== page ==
It’s clear that the nation needs fewer law schools, for many that remain are only offering their students false hopes of employment in exchange for big debt. These students are getting the legal-education equivalent of the subprime loans that helped sink the national economy. In this case, though, the risk to the broader public is small, while the indebted students may struggle with the burden for the rest of their lives. (The vast middle of the legal academy—at the big state schools, for instance—is doing only a little better than the schools at the bottom….)
The situation in law schools is apparently dire. Students at non-top schools take out massive loans to get degrees when, it turns out, there aren’t enough jobs for them. The law schools keep their doors open in part because they can keep raking in that tuition funded by federally-subsidized student loans. And, because there are so many new lawyers chasing so few jobs, many of them wind up with poor-paying jobs, part-time jobs, or no jobs.
That last sentence should sound familiar to anyone who’s been anywhere near the philosophy job market recently. Does anyone doubt that there aren’t enough philosophy faculty jobs for the number of new PhDs we produce? Has anyone done a philosophy job search without having to turn away a vast number of obviously bright and talented philosophers before the interview stage?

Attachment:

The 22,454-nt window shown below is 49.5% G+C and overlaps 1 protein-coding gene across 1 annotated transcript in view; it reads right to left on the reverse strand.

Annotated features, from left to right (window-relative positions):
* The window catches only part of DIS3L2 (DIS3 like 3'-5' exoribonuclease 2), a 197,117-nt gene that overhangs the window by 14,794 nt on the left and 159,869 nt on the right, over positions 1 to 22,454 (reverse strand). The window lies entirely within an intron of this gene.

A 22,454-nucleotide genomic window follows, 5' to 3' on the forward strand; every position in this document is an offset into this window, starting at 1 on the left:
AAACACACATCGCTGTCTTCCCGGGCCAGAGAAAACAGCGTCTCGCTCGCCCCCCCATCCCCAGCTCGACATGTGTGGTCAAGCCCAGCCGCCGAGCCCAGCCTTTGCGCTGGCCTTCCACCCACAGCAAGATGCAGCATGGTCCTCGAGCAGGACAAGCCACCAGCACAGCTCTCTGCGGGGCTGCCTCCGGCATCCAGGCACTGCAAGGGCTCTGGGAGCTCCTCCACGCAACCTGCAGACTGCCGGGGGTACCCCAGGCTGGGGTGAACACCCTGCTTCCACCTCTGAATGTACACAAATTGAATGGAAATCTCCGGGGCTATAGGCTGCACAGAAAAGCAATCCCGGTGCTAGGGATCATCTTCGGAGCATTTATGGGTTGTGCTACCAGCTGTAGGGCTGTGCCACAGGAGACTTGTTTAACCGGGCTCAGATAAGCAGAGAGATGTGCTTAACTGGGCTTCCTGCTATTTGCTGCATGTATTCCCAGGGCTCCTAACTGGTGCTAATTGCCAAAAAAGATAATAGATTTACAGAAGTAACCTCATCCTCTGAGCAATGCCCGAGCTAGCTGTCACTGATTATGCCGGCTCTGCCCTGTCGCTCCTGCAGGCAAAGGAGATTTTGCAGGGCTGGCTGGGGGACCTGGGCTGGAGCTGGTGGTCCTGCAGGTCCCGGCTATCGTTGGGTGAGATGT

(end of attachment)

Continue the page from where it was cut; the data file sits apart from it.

November 2, 2014
(If you don’t understand what this is about, count yourself lucky.)
October 10, 2013
Sometime I was thinking of rereading all her stories and blogging it (kind of like this James Tiptree, Jr. blog), but that’s on the shelf behind a lot of other projects.
Alice Munro has a Selected Stories anthology, to which I am morally opposed. You should read them all! Lowen Liu suggests five of her stories you should read. I disagree with her about “Dear Life”; you should save it for last, because it takes the themes of much of her work and lays out the facts behind them in a heartbreakingly straightforward way. I haven’t often been as poleaxed after putting down a book, if only because it was Alice Munro telling us that there wouldn’t be any more Alice Munro stories. But, without looking, here are my five:
“Friend of My Youth” (from the book of the same name). That theme: her mother. The story within a story, of two sisters the narrator’s mother had known long ago, would be enough from a lesser writer’s work. But Munro moves fluidly back and forth from this story to her relationship with her mother (and she’s said it’s her own), with one last transition that’s so quietly virtuosic that you’ll have read the story five times before you find the moment that Munro slips the knife in. After this story I thought that Munro might never be able to write with the same emotional impact again, because what more could she have to say? I was wrong.